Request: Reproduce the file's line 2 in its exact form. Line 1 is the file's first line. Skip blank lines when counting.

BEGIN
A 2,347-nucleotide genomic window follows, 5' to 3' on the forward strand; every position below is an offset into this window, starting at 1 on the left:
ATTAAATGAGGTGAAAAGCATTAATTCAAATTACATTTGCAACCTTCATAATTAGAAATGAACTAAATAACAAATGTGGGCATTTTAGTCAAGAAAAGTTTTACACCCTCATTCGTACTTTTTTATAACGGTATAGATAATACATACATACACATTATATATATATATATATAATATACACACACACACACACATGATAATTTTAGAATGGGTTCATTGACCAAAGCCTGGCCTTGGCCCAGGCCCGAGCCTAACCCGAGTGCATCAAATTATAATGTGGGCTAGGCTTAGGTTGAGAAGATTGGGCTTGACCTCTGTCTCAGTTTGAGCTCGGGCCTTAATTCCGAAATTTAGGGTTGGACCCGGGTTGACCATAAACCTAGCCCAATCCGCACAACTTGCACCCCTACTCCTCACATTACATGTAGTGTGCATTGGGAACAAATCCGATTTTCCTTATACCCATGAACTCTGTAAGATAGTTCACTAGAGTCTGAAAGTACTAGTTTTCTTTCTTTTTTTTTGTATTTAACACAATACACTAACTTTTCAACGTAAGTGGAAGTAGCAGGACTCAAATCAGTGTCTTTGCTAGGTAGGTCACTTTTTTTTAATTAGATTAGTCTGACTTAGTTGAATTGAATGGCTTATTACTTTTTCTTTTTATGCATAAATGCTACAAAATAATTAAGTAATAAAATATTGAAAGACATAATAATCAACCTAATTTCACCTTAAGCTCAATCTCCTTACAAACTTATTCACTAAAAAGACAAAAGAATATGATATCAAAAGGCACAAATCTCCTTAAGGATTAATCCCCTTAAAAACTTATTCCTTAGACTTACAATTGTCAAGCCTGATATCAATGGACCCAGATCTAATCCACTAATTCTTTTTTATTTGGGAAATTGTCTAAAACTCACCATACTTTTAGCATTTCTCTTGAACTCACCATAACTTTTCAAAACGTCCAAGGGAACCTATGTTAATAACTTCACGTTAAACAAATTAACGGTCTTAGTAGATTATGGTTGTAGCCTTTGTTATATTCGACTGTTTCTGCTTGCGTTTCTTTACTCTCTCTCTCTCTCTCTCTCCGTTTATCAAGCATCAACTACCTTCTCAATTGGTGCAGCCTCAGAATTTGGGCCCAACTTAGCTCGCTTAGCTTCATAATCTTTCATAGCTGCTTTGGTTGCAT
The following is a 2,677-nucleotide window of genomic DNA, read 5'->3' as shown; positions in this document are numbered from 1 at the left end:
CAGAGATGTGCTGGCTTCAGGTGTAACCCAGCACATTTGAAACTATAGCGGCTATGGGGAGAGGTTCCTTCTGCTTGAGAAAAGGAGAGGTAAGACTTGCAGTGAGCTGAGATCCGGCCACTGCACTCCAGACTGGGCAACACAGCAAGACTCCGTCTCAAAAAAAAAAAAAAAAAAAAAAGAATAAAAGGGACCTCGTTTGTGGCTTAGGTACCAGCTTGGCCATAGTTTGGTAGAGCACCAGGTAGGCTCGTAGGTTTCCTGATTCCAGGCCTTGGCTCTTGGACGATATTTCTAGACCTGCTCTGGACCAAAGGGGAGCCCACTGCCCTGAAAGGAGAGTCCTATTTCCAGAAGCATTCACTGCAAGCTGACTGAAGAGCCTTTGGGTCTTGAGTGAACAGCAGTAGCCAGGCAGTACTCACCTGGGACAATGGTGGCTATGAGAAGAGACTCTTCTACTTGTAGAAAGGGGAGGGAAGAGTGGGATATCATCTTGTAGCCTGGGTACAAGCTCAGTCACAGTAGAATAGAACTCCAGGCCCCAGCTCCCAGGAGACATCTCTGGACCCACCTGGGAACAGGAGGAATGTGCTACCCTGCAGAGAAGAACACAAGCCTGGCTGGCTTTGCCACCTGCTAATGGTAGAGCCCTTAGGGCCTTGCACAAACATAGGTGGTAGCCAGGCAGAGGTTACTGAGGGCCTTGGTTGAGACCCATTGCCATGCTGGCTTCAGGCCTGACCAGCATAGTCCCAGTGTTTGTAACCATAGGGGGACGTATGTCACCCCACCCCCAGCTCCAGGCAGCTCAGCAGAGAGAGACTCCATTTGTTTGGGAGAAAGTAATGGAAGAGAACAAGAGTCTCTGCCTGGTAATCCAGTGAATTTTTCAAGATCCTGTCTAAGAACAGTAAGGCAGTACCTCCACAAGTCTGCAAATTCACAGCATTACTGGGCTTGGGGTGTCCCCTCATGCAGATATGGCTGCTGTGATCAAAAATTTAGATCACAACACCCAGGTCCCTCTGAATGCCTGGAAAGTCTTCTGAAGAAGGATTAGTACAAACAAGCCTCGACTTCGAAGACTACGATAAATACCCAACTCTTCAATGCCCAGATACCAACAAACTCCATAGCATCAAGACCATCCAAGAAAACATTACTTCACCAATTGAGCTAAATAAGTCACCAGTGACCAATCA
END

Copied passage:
ATTAAATGAGGTGAAAAGCATTAATTCAAATTACATTTGCAACCTTCATAATTAGAAATGAACTAAATAACAAATGTGGGCATTTTAGTCAAGAAAAGTTTTACACCCTCATTCGTACTTTTTTATAACGGTATAGATAATACATACATACACATTATATATATATATATATAATATACACACACACACACACATGATAATTTTAGAATGGGTTCATTGACCAAAGCCTGGCCTTGGCCCAGGCCCGAGCCTAACCCGAGTGCATCAAATTATAATGTGGGCTAGGCTTAGGTTGAGAAGATTGGGCTTGACCTCTGTCTCAGTTTGAGCTCGGGCCTTAATTCCGAAATTTAGGGTTGGACCCGGGTTGACCATAAACCTAGCCCAATCCGCACAACTTGCACCCCTACTCCTCACATTACATGTAGTGTGCATTGGGAACAAATCCGATTTTCCTTATACCCATGAACTCTGTAAGATAGTTCACTAGAGTCTGAAAGTACTAGTTTTCTTTCTTTTTTTTTGTATTTAACACAATACACTAACTTTTCAACGTAAGTGGAAGTAGCAGGACTCAAATCAGTGTCTTTGCTAGGTAGGTCACTTTTTTTTAATTAGATTAGTCTGACTTAGTTGAATTGAATGGCTTATTACTTTTTCTTTTTATGCATAAATGCTACAAAATAATTAAGTAATAAAATATTGAAAGACATAATAATCAACCTAATTTCACCTTAAGCTCAATCTCCTTACAAACTTATTCACTAAAAAGACAAAAGAATATGATATCAAAAGGCACAAATCTCCTTAAGGATTAATCCCCTTAAAAACTTATTCCTTAGACTTACAATTGTCAAGCCTGATATCAATGGACCCAGATCTAATCCACTAATTCTTTTTTATTTGGGAAATTGTCTAAAACTCACCATACTTTTAGCATTTCTCTTGAACTCACCATAACTTTTCAAAACGTCCAAGGGAACCTATGTTAATAACTTCACGTTAAACAAATTAACGGTCTTAGTAGATTATGGTTGTAGCCTTTGTTATATTCGACTGTTTCTGCTTGCGTTTCTTTACTCTCTCTCTCTCTCTCTCTCCGTTTATCAAGCATCAACTACCTTCTCAATTGGTGCAGCCTCAGAATTTGGGCCCAACTTAGCTCGCTTAGCTTCATAATCTTTCATAGCTGCTTTGGTTGCAT